From: University of New South Wales
Published June 5, 2017 10:11 AM

Long-term study of Murray-Darling Basin wetlands reveals impact of dams

A landmark 30-year-long UNSW study of wetlands in eastern Australia has found that construction of dams and diversion of water from the Murray-Darling Basin have led to a more than 70 percent decline in waterbird numbers.

The finding of severe degradation in the basin due to reduced water flow has significant implications for managing the development of other rivers in Australia and around the world.

“Our study is the first long-term and large-scale assessment of the impacts of dams and diverting water from the rivers and wetlands of the Murray-Darling Basin,” says study lead author UNSW Professor Richard Kingsford.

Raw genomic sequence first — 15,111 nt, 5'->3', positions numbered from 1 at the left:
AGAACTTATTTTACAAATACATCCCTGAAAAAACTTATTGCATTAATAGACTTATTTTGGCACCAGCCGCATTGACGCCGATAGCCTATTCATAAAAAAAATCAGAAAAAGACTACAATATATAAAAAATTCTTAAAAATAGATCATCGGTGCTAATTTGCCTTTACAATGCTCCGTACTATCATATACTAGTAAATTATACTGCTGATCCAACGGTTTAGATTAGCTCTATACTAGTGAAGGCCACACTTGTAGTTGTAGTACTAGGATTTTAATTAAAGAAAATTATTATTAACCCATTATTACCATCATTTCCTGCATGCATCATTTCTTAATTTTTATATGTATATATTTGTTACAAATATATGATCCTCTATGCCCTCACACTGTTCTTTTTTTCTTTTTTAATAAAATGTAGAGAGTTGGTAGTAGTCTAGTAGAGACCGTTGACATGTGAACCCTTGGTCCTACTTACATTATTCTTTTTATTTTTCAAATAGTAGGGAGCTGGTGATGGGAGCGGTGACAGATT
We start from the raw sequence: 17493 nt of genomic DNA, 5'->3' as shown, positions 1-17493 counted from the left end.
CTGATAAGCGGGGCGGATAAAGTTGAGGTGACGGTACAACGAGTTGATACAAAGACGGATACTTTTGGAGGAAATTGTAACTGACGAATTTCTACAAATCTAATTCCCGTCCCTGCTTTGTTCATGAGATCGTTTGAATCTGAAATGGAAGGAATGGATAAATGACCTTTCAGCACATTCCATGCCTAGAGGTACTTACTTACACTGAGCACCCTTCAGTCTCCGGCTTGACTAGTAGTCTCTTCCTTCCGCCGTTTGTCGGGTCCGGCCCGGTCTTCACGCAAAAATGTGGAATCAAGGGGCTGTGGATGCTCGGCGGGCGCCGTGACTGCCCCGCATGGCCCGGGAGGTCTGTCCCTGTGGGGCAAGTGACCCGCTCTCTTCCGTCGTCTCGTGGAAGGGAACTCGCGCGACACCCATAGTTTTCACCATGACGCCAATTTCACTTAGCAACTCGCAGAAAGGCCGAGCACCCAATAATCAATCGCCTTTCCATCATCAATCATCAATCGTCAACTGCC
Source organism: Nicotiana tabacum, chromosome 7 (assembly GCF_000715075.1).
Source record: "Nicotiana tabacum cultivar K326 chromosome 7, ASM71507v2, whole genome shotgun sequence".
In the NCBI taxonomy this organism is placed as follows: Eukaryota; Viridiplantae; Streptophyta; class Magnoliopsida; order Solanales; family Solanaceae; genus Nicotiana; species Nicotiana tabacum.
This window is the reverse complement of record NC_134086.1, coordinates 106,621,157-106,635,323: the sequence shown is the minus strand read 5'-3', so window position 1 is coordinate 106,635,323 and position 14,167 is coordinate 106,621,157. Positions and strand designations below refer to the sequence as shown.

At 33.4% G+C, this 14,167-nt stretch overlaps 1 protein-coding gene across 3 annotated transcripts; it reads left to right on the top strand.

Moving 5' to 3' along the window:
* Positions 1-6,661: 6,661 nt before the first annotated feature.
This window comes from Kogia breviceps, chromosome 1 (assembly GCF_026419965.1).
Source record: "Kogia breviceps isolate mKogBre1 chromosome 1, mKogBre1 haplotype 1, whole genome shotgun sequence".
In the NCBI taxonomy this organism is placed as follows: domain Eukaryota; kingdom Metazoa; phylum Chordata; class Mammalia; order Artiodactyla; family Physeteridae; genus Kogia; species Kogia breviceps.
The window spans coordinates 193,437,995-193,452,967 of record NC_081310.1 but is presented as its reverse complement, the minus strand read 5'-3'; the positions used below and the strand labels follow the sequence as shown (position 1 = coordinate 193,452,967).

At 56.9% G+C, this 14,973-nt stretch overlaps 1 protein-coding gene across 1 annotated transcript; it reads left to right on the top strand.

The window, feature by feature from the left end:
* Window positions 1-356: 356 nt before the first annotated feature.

“For more than 30 years we have carried out an annual aerial survey of waterbirds in an area covering almost a third of the continent. Our analysis of this unique dataset shows there has been a severe degradation of the rivers and wetlands in the Murray-Darling Basin during this period.

Read more at University of New South Wales

Image: The Coorong and Lower Lakes at the mouth of the Murray-Darling Basin are key sites for waterbirds, including Cape Barren geese. (Credit: UNSW)

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